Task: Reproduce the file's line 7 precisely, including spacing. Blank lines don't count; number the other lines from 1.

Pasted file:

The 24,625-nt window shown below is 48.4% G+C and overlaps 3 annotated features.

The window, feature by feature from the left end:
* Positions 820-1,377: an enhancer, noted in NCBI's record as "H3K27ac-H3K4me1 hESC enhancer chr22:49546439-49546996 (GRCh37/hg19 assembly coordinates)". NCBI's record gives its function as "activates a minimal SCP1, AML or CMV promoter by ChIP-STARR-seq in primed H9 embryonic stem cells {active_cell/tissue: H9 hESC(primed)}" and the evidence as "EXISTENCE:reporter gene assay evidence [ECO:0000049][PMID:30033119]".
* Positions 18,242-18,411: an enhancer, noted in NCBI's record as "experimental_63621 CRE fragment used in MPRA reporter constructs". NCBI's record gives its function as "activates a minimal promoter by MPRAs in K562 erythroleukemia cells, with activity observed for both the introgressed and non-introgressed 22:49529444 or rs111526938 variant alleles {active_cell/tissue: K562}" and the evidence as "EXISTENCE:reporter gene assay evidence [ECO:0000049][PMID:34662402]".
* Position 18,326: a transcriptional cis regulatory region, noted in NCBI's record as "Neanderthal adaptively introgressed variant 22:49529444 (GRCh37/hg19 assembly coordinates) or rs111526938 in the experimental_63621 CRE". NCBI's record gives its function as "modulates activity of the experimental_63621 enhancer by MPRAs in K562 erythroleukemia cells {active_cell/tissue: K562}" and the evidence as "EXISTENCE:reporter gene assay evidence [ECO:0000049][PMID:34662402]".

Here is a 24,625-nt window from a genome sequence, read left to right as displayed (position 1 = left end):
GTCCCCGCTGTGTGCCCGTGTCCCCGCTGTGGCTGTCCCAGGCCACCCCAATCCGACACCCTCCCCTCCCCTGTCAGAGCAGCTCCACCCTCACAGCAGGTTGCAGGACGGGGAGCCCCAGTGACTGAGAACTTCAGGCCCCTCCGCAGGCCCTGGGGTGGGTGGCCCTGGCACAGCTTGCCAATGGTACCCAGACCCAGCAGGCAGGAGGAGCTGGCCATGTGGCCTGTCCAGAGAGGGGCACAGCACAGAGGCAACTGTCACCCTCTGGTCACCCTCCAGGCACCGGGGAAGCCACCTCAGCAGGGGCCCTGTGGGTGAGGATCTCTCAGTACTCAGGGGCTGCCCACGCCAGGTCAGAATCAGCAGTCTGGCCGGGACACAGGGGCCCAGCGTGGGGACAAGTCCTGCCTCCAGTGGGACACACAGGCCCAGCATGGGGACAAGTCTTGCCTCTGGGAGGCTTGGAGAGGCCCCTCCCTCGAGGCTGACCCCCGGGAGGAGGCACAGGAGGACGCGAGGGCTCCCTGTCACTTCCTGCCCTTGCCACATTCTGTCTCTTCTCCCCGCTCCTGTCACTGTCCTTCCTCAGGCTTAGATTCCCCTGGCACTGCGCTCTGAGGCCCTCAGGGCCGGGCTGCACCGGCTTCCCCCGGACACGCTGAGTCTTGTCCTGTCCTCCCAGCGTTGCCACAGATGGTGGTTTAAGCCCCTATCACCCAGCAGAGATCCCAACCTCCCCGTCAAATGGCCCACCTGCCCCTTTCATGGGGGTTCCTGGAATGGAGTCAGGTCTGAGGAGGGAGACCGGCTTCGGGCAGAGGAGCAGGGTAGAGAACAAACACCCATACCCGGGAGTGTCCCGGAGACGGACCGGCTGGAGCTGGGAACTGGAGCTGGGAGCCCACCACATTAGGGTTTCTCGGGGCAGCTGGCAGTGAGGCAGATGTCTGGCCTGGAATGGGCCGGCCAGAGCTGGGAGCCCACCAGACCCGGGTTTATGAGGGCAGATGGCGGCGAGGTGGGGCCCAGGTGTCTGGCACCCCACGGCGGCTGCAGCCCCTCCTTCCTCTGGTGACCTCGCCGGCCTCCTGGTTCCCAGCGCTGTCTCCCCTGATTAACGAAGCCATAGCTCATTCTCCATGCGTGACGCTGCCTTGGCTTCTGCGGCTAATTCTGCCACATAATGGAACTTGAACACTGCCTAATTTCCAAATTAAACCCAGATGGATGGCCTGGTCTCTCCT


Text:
GTCCCCGCTGTGTGCCCGTGTCCCCGCTGTGGCTGTCCCAGGCCACCCCAATCCGACACCCTCCCCTCCCCTGTCAGAGCAGCTCCACCCTCACAGCAGGTTGCAGGACGGGGAGCCCCAGTGACTGAGAACTTCAGGCCCCTCCGCAGGCCCTGGGGTGGGTGGCCCTGGCACAGCTTGCCAATGGTACCCAGACCCAGCAGGCAGGAGGAGCTGGCCATGTGGCCTGTCCAGAGAGGGGCACAGCACAGAGGCAACTGTCACCCTCTGGTCACCCTCCAGGCACCGGGGAAGCCACCTCAGCAGGGGCCCTGTGGGTGAGGATCTCTCAGTACTCAGGGGCTGCCCACGCCAGGTCAGAATCAGCAGTCTGGCCGGGACACAGGGGCCCAGCGTGGGGACAAGTCCTGCCTCCAGTGGGACACACAGGCCCAGCATGGGGACAAGTCTTGCCTCTGGGAGGCTTGGAGAGGCCCCTCCCTCGAGGCTGACCCCCGGGAGGAGGCACAGGAGGACGCGAGGGCTCCCTGTCACTTCCTGCCCTTGCCACATTCTGTCTCTTCTCCCCGCTCCTGTCACTGTCCTTCCTCAGGCTTAGATTCCCCTGGCACTGCGCTCTGAGGCCCTCAGGGCCGGGCTGCACCGGCTTCCCCCGGACACGCTGAGTCTTGTCCTGTCCTCCCAGCGTTGCCACAGATGGTGGTTTAAGCCCCTATCACCCAGCAGAGATCCCAACCTCCCCGTCAAATGGCCCACCTGCCCCTTTCATGGGGGTTCCTGGAATGGAGTCAGGTCTGAGGAGGGAGACCGGCTTCGGGCAGAGGAGCAGGGTAGAGAACAAACACCCATACCCGGGAGTGTCCCGGAGACGGACCGGCTGGAGCTGGGAACTGGAGCTGGGAGCCCACCACATTAGGGTTTCTCGGGGCAGCTGGCAGTGAGGCAGATGTCTGGCCTGGAATGGGCCGGCCAGAGCTGGGAGCCCACCAGACCCGGGTTTATGAGGGCAGATGGCGGCGAGGTGGGGCCCAGGTGTCTGGCACCCCACGGCGGCTGCAGCCCCTCCTTCCTCTGGTGACCTCGCCGGCCTCCTGGTTCCCAGCGCTGTCTCCCCTGATTAACGAAGCCATAGCTCATTCTCCATGCGTGACGCTGCCTTGGCTTCTGCGGCTAATTCTGCCACATAATGGAACTTGAACACTGCCTAATTTCCAAATTAAACCCAGATGGATGGCCTGGTCTCTCCT